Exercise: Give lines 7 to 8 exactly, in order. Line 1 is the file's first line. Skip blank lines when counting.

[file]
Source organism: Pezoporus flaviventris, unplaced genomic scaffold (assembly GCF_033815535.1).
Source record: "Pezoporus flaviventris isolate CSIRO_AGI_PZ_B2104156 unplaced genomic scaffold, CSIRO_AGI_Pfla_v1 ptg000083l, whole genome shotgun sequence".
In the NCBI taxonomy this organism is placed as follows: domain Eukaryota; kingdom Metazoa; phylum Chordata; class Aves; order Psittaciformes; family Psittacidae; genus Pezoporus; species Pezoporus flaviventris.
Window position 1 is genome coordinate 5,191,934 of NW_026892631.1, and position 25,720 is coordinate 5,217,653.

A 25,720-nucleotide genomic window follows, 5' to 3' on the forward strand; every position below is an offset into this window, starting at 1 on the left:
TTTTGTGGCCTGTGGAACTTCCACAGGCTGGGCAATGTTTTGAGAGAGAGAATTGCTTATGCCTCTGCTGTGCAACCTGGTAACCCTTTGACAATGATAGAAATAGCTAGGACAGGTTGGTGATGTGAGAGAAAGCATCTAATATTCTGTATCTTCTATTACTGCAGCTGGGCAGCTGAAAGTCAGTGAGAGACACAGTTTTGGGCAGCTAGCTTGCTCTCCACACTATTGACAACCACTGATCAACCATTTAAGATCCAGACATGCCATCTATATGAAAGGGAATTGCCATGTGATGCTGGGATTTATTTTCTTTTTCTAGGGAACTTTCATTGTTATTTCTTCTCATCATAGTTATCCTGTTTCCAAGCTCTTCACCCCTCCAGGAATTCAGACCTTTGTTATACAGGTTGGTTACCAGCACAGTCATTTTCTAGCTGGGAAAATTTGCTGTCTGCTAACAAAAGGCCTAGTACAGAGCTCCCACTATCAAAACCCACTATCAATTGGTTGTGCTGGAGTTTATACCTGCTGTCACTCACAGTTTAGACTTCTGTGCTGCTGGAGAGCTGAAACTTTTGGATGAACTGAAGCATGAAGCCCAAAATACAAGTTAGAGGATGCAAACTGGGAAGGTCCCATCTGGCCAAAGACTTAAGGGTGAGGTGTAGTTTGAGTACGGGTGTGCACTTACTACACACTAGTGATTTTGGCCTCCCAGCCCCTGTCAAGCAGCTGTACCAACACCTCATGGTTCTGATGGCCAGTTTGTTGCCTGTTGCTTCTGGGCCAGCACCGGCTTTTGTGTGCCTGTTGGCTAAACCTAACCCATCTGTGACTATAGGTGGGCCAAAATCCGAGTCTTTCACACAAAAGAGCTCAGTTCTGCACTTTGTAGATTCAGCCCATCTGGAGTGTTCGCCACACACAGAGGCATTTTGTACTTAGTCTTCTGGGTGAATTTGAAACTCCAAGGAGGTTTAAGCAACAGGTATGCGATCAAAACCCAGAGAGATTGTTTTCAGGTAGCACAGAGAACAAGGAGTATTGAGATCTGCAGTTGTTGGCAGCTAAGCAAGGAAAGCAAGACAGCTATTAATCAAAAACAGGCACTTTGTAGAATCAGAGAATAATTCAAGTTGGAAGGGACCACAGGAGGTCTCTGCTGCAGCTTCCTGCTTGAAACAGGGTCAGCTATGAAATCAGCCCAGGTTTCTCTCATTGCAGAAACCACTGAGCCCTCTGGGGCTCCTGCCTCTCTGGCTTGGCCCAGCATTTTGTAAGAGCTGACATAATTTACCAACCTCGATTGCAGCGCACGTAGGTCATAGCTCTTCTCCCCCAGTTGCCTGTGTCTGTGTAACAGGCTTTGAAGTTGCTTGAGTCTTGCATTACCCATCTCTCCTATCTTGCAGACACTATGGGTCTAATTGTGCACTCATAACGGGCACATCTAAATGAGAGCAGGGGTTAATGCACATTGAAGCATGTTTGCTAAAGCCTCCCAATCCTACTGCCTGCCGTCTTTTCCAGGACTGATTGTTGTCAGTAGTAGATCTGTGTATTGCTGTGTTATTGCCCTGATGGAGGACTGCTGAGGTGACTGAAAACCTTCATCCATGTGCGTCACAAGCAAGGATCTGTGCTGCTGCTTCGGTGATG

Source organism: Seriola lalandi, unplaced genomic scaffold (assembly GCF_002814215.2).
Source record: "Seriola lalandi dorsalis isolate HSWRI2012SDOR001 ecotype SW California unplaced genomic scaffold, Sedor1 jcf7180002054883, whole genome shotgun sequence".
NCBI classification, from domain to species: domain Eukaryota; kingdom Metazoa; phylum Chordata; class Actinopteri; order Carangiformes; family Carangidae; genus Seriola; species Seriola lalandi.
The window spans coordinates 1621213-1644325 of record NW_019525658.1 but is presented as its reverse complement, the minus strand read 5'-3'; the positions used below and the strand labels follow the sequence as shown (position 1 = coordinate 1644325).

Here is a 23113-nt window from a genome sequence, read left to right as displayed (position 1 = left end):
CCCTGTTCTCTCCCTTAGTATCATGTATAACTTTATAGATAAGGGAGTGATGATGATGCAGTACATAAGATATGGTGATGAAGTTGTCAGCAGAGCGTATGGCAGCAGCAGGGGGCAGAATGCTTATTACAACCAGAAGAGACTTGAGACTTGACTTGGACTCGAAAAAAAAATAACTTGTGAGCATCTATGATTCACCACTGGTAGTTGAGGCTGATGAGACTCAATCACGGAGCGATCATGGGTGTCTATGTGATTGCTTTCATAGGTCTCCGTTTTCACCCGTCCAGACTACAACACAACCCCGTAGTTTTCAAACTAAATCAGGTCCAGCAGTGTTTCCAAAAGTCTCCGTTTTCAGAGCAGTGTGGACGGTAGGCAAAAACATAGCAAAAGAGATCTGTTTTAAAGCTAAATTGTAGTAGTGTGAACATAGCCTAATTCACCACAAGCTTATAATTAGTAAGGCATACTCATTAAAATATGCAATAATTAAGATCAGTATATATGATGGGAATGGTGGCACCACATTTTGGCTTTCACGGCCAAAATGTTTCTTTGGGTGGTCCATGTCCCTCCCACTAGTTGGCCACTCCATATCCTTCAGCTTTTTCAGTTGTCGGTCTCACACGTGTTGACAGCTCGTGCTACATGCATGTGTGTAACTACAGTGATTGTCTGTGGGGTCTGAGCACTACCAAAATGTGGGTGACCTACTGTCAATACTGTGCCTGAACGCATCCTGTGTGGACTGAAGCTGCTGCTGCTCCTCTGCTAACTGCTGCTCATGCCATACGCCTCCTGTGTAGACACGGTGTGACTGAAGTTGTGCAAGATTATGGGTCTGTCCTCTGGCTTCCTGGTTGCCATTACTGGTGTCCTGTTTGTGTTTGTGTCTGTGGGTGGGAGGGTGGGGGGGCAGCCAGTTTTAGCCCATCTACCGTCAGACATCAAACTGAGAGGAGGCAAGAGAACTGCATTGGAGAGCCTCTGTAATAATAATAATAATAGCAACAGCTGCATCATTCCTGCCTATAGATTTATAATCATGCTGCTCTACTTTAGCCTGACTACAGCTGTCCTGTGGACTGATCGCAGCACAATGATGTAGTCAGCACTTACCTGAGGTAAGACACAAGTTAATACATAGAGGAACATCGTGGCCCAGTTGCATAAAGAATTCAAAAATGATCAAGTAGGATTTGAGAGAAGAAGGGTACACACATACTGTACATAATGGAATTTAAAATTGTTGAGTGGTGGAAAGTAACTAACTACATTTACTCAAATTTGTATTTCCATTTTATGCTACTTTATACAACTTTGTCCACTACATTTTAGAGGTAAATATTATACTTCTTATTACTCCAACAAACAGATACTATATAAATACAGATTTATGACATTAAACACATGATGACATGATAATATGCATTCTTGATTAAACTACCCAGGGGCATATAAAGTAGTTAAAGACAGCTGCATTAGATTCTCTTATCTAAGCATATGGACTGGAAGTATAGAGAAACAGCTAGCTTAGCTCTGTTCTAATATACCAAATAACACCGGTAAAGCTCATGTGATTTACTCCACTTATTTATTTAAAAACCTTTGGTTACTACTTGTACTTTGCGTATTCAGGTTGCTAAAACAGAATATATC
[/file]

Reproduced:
Source organism: Seriola lalandi, unplaced genomic scaffold (assembly GCF_002814215.2).
Source record: "Seriola lalandi dorsalis isolate HSWRI2012SDOR001 ecotype SW California unplaced genomic scaffold, Sedor1 jcf7180002054883, whole genome shotgun sequence".